Girl Scouts Turn 100 Years Old
(NEW YORK) -- The Girl Scouts officially turn 100 years old Monday.
On March 12, 1912, Juliette Gordon Low organized the first Girl Scout troop in Savannah, Ga. Low founded the Girl Scouts after meeting Robert Baden Powell, the founder of the Boy Scouts.
The Girl Scout Mission statement declares, “Girl Scouting builds girls of courage, confidence, and character, who make the world a better place.”
Today, there are more than three million girls and adult members involved in Girl Scouts in the U.S., and a total of some 10 million girls and adults in 145 countries.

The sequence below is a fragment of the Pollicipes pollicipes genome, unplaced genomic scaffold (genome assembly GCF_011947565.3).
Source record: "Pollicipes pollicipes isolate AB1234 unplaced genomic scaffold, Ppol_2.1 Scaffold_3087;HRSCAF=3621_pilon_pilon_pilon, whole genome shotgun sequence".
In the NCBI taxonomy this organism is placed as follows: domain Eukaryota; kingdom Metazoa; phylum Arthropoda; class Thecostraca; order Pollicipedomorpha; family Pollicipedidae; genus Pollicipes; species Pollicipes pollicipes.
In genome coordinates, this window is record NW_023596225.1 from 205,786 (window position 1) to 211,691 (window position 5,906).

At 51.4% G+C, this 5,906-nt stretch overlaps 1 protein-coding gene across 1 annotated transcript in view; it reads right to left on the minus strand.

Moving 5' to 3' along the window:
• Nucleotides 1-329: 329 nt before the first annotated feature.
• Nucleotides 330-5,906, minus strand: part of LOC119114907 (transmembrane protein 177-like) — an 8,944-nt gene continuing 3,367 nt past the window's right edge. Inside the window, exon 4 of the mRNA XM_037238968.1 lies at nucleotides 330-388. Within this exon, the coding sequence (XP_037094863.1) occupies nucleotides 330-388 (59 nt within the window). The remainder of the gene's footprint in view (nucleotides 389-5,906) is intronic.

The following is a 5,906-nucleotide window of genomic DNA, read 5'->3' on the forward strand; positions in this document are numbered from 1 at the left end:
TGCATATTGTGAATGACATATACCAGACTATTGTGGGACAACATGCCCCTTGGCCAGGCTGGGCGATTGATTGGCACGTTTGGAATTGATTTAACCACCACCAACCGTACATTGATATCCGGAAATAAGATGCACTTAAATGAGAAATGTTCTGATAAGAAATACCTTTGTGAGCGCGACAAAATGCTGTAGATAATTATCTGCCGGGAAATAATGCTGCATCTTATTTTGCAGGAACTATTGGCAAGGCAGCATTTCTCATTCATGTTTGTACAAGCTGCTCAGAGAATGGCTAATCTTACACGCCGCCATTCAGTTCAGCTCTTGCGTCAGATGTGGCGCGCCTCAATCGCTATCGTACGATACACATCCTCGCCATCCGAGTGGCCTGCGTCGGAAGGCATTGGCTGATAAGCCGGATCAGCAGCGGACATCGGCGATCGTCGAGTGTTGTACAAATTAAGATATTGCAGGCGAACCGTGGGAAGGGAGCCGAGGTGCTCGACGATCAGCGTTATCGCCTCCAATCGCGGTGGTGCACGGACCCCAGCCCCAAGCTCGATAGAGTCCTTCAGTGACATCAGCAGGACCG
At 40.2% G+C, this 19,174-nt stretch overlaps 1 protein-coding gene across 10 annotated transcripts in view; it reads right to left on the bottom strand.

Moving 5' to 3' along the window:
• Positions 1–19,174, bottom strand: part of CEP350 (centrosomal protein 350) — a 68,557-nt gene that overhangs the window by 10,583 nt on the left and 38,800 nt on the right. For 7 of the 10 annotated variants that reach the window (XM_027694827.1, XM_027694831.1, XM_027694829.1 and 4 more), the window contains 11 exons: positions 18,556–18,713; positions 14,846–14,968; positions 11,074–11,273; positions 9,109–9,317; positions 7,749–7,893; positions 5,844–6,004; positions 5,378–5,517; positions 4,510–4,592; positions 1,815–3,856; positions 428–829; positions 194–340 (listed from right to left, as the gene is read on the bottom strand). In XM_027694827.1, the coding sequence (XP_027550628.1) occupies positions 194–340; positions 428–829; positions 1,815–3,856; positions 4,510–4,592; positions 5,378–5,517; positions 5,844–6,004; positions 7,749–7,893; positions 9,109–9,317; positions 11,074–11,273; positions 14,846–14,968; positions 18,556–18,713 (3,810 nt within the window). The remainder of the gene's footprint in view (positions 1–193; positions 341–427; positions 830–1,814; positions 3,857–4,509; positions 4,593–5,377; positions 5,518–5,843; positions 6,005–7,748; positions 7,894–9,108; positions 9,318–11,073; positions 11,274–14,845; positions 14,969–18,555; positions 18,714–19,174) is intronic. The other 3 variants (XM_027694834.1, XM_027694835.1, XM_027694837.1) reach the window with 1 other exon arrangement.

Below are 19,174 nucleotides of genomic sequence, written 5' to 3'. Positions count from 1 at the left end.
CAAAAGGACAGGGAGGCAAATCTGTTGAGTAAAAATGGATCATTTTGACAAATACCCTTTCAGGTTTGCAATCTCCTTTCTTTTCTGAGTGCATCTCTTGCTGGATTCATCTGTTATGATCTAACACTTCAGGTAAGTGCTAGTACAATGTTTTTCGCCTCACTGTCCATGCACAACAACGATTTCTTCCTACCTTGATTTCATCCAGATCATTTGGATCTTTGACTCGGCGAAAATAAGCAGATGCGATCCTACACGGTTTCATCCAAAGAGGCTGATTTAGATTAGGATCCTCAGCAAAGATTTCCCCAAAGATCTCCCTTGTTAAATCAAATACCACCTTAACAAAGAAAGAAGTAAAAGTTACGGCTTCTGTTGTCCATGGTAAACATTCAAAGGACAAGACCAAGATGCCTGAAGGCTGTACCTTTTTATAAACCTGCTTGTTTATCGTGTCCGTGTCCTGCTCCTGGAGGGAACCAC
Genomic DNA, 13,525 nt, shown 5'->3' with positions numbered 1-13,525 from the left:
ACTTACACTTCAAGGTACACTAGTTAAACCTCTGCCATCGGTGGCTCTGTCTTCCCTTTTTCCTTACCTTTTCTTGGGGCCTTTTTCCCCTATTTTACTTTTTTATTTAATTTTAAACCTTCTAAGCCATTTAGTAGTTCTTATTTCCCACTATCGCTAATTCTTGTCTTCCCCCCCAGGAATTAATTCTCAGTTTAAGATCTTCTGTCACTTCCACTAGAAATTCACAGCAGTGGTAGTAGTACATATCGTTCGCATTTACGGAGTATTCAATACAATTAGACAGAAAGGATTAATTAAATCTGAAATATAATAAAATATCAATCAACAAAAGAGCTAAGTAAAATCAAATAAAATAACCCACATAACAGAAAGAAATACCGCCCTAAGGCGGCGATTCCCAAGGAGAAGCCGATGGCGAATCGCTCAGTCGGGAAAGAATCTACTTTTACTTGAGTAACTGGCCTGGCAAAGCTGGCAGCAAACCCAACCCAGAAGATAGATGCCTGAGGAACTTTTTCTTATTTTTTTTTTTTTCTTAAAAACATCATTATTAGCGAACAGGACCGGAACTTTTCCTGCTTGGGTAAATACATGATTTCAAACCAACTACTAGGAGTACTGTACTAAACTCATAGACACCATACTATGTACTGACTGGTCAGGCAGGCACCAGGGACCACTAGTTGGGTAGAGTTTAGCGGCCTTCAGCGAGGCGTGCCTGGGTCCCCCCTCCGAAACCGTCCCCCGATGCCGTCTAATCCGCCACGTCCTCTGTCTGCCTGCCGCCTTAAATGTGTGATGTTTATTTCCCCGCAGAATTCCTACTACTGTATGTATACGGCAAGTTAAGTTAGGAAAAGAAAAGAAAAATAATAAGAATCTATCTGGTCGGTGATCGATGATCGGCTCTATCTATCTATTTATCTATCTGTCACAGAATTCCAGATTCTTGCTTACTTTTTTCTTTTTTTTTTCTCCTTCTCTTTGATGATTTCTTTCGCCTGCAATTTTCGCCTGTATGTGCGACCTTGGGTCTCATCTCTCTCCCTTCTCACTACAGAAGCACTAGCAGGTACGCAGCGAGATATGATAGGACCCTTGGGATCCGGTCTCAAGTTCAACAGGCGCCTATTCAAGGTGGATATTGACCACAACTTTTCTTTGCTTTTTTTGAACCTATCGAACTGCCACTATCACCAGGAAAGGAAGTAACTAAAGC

The organization says more than 50 million American women participated in girl scouting when they were children.
Numerous ceremonies have already marked the centennial, with more events planned throughout the year.
The Girl Scouts have designated 2012 “The Year of the Girl.”
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